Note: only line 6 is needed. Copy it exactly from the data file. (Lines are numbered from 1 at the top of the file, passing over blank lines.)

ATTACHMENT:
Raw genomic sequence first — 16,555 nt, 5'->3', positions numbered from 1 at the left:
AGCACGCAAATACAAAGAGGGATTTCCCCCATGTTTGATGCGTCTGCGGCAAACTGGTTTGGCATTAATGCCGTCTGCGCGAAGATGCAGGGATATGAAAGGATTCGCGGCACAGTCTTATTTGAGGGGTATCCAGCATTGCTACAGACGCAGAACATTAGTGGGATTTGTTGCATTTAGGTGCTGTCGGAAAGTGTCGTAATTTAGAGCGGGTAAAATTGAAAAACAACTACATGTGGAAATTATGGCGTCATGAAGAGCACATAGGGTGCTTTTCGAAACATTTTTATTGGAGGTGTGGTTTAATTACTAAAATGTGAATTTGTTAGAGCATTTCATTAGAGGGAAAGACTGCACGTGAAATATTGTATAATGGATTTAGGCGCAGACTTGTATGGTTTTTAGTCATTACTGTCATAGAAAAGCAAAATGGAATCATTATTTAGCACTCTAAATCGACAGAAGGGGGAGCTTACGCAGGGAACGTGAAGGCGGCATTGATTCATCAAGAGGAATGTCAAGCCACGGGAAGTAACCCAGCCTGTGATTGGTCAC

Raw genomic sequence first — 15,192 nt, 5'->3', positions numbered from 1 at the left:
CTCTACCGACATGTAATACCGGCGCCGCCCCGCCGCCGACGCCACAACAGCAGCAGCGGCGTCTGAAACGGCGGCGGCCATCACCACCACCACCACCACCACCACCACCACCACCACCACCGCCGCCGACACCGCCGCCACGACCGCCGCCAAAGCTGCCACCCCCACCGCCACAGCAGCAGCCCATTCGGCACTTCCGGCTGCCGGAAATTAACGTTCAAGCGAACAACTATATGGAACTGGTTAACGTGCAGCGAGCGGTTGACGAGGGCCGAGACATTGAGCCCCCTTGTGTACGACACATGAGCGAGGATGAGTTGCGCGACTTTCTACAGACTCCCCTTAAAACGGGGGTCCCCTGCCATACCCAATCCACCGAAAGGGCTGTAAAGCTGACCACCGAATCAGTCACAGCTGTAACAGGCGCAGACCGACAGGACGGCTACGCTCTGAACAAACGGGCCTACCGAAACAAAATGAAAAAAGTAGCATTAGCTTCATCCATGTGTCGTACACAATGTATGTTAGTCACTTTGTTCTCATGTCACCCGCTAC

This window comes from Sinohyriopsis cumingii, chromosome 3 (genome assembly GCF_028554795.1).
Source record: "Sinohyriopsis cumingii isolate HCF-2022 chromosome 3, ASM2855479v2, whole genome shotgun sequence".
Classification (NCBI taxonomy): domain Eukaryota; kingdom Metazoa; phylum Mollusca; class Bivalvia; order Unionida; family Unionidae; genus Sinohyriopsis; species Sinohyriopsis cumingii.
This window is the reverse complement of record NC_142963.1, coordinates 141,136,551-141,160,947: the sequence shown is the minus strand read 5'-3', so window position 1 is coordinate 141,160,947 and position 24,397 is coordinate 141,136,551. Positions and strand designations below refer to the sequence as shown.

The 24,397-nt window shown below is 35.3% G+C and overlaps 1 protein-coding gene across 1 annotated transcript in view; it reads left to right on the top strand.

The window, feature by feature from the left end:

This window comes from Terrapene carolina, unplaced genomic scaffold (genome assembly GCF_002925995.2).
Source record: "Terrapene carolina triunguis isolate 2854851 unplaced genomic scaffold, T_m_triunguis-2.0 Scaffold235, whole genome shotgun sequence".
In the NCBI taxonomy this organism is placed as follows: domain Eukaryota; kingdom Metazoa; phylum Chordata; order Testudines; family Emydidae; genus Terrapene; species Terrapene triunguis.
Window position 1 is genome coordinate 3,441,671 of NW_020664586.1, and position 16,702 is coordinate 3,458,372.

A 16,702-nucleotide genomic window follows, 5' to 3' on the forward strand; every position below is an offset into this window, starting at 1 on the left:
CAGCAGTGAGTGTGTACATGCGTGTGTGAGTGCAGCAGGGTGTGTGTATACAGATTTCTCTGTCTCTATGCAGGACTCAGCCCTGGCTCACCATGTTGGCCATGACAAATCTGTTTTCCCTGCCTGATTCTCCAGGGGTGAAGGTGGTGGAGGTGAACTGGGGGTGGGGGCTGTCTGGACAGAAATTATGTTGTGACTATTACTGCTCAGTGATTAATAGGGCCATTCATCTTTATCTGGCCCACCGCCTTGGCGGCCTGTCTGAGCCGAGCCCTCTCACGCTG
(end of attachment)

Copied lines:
Source record: "Sinohyriopsis cumingii isolate HCF-2022 chromosome 3, ASM2855479v2, whole genome shotgun sequence".